Why Businesses Fail: Part II
Author: Hannah Henry
Published: Tuesday, 30 Oct 2018
Image caption: Why businesses fail part 2 image
Today, research shows that 29% of businesses fail because they run out of money and 17% fail because they lack a business model or plan. In order to thrive as an entrepreneur, it is crucial that business leaders create a cohesive plan that addresses possible risks, road-blocks, and competition within their industry.
After identifying a market and the details within the industry, it's time to start writing it all down. This stage marks the beginning of creating a business plan. Through the creation, an entrepreneur establishes a start-up stage to a business tied to goals to be accomplished in the future. Business plans are not only useful to keep startups on track as they grow, but in some cases they may also be a requirement to obtain financial support.
Making the Game Plan
A business plan is a document that outlines business goals, objectives, and strategies, along with market research that has been conducted, as well as future financial predictions. This document is essentially a company's game-day playbook; providing strategic and methodical "plays" to reach goals and overcome the competition. In creating this document, entrepreneurs will be give an investor a sense of security, which will allow a company to win at the game of business.
While there are a few ways to lay out a business plan, rules of thumb include:
- Begin with an introduction. This is where you are going to spark interest in your business from others.
- Your plan should begin with an executive summary. Essentially, this is the quick run-down on all the points you will be making in the document. Be sure to make this section short and address: the business name, location of the business, product or service offered, mission and vision statement, as well as the specific purpose of why you are creating a business plan (to obtain funds, clarify strategies, etc.)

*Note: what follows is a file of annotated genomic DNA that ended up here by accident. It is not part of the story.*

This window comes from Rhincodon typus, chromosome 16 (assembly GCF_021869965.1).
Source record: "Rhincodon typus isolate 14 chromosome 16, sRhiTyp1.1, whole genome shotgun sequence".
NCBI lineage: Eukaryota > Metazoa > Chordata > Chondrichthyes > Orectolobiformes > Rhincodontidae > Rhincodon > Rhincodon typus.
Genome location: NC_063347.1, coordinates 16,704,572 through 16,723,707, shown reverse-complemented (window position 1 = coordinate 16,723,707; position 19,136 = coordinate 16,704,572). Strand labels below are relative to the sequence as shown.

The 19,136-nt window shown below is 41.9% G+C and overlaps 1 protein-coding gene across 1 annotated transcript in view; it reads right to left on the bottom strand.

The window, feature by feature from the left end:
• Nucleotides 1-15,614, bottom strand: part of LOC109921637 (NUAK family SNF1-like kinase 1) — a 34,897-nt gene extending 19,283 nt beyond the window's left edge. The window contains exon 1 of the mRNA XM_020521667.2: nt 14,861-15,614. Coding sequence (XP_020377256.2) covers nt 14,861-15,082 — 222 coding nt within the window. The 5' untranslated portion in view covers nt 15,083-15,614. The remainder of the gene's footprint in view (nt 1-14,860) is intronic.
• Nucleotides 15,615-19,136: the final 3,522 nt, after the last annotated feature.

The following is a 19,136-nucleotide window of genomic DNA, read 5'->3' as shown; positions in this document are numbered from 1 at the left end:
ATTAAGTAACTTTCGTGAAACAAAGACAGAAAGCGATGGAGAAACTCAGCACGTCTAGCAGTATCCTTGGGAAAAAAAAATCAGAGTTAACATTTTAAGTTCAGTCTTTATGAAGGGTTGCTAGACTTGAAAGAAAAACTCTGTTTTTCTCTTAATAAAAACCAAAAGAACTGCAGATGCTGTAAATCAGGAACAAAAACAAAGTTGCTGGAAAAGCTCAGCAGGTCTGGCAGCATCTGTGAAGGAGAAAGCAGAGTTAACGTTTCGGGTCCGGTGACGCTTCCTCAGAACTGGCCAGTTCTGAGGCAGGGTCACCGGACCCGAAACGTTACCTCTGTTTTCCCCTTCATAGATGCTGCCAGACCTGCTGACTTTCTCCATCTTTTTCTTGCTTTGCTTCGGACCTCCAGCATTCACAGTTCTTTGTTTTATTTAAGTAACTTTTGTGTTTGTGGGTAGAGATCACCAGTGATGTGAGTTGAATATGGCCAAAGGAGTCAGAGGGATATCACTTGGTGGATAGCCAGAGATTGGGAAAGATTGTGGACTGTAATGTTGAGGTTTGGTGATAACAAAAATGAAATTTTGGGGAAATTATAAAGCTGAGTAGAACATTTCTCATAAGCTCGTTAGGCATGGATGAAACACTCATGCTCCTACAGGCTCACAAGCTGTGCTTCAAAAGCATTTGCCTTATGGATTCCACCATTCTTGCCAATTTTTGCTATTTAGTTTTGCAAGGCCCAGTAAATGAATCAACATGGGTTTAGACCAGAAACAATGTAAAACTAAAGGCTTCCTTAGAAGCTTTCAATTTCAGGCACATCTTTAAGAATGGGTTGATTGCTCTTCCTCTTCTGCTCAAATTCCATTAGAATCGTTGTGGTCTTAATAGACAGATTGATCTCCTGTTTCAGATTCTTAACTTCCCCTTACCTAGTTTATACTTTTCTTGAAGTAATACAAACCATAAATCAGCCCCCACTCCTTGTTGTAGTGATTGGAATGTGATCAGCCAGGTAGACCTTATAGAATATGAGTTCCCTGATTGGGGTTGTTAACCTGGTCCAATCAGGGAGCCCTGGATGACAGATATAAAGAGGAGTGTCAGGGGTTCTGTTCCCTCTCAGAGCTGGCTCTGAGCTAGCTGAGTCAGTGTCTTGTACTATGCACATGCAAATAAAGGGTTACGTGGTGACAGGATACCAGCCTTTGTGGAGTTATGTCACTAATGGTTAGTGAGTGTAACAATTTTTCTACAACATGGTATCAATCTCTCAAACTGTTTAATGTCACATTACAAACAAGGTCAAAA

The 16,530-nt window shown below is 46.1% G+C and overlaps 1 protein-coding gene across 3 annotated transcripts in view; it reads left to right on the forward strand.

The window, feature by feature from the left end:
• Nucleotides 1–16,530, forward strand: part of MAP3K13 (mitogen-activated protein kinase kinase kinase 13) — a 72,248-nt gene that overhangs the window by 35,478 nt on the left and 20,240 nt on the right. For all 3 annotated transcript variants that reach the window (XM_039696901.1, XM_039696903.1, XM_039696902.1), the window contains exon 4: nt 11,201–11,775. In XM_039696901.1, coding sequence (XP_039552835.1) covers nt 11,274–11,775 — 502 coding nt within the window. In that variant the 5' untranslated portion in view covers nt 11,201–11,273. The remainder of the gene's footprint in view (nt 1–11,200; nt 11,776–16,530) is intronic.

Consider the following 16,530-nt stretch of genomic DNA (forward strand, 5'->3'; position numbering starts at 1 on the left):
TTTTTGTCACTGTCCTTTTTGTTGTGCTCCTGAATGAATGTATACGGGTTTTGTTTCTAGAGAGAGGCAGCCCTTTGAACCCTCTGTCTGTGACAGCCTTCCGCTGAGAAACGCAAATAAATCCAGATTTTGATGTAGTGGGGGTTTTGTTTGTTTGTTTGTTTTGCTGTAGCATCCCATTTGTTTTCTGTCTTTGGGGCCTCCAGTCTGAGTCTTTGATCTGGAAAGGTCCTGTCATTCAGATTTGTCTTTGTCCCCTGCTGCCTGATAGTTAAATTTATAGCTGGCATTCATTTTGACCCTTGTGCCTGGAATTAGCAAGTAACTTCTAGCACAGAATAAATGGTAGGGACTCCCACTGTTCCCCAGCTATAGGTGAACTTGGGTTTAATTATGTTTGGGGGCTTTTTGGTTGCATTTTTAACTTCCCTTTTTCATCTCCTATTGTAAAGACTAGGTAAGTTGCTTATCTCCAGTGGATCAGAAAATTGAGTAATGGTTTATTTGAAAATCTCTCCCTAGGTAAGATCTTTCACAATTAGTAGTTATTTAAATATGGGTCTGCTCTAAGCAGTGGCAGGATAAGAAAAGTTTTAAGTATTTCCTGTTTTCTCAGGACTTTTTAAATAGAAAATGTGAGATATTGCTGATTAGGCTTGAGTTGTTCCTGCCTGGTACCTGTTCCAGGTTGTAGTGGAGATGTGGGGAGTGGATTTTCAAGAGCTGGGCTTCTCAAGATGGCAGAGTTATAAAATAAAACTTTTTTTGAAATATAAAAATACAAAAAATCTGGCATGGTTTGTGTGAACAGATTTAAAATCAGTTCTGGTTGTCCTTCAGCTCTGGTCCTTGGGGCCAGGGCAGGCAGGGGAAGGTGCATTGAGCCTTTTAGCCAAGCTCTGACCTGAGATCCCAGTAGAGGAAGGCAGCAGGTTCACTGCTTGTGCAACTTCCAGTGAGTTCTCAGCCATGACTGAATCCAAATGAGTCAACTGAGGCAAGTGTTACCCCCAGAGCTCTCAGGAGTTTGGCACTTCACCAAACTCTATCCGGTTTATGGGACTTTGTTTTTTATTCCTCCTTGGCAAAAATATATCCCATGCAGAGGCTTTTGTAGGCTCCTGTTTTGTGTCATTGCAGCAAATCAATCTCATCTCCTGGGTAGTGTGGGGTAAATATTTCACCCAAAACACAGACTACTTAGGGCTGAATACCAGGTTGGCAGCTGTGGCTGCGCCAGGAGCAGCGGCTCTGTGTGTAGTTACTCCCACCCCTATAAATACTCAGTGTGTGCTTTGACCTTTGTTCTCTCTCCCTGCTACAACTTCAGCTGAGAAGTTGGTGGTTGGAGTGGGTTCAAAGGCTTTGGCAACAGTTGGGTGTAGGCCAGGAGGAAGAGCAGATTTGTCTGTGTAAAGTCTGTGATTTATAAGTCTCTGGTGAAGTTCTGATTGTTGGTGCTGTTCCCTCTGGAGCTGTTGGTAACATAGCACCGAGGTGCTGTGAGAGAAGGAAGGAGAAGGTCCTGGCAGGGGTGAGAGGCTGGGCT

- Your third section should be about the environmental and industry analysis of your business. Here, you should address the SWOT analysis you conducted. This will give an overview of your business's approach to internal and external factors.
- Next, you need to describe your business venture. Will you be providing a service or a product? Why is there a need for this product or service?
- Following the description of your company, you'll want to address your product or operational plan. Describe what you're selling, including customer benefits, information about the product or service's "life cycle" or how it will be desired or marketable, any legal protection to your product or service you're selling, as well as any plans for future products and services.
- While this may sound pretty straight-forward, marketing or advertising can be very tricky. To execute this play, you will need to identify your target market, explain why your product or service is appealing to this market and then how you will reach them. Will you have an online marketplace? Are you going to have a TV commercial? Essentially answer how you will ensure your product or service is seen by those that matter most from a customer perspective.
- While you're sprinting to the end-zone, you need to address your organizational plan. Outline what departments and employees will be critical to the success of the business. Identify who owns what portion of the company. Also list those who are already involved, addressing their title, experience, and responsibilities.
- One of the biggest reasons for a business plan is to acquire capital for your business. The last point in your plan should be addressing the company's financial plans and future projections. You will want to share all financial information, including income statements, cash flow statements, balance sheets, capital expenditure budgets, etc. This will help determine if you will make the touchdown (receive financial support from the lender) or if you will walk away defeated. To avoid a tackle during this crucial play, meet with a professional accountant to ensure you're providing a full and complete view of your company's financial information.
While all of these sections seem like a lot, they allow for you to plan where you want to see your business in the future, as well as provide an overview to lenders.
Have a young entrepreneur in your home? Check out Junior Achievement's JA Be Entrepreneurial program!